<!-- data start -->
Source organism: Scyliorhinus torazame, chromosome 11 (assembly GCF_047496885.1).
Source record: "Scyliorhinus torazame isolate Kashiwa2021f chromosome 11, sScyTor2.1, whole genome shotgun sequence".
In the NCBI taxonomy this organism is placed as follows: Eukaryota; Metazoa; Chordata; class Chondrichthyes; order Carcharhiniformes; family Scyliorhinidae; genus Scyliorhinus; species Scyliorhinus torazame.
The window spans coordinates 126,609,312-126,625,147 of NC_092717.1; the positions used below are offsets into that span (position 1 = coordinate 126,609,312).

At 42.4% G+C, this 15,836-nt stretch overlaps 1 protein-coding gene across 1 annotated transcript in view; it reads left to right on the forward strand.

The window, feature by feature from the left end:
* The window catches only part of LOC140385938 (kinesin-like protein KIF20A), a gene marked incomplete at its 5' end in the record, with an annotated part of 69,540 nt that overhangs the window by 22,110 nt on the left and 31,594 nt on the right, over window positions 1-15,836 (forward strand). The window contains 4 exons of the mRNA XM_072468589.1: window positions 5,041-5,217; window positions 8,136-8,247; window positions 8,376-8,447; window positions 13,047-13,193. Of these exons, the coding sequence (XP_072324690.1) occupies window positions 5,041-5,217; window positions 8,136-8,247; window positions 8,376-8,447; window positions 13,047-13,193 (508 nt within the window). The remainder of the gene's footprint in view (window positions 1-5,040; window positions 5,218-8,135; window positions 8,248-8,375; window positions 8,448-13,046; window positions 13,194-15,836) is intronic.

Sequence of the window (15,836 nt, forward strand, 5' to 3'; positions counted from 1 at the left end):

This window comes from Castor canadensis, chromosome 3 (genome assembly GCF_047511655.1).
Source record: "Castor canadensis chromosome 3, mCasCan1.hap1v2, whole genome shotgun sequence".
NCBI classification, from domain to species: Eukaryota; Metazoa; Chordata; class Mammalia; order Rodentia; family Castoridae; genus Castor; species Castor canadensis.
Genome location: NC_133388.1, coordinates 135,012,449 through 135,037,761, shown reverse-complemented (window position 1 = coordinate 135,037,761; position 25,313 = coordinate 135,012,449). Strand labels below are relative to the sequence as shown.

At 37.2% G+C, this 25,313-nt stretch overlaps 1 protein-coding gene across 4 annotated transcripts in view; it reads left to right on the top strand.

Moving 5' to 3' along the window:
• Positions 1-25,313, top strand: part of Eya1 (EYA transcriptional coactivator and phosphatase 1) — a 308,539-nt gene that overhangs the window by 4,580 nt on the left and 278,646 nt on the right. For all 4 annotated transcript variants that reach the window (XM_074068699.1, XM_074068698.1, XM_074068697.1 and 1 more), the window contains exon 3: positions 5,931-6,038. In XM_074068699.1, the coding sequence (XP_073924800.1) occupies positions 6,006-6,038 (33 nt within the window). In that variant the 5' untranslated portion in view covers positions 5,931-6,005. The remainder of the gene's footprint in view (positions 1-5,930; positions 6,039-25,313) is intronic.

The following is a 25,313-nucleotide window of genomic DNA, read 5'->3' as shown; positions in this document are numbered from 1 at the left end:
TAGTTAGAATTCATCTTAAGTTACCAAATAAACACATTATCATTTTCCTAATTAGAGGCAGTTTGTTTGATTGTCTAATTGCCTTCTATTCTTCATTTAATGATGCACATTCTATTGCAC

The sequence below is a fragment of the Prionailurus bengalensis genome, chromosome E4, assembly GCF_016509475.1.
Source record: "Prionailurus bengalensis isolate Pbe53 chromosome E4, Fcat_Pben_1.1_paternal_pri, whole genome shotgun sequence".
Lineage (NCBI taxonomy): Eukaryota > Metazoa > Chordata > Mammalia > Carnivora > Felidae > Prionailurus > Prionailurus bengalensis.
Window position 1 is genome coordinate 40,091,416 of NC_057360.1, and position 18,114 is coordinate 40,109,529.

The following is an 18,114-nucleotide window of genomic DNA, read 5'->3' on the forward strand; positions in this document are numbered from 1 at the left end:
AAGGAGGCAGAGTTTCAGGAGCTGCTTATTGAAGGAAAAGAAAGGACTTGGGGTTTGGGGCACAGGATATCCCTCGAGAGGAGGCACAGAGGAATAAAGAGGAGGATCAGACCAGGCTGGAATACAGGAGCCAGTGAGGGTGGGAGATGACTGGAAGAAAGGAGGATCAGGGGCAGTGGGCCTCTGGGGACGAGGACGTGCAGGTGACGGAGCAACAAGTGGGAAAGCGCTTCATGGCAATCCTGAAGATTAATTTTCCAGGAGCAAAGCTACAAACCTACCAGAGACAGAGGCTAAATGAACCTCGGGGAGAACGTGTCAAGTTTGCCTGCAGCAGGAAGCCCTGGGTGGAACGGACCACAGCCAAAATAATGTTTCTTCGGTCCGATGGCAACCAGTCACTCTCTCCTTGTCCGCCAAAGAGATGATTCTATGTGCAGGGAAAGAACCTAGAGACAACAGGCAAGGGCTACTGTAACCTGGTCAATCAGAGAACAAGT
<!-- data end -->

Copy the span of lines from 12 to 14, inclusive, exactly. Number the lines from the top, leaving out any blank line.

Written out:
Genome location: NC_133388.1, coordinates 135,012,449 through 135,037,761, shown reverse-complemented (window position 1 = coordinate 135,037,761; position 25,313 = coordinate 135,012,449). Strand labels below are relative to the sequence as shown.

At 37.2% G+C, this 25,313-nt stretch overlaps 1 protein-coding gene across 4 annotated transcripts in view; it reads left to right on the top strand.

Moving 5' to 3' along the window: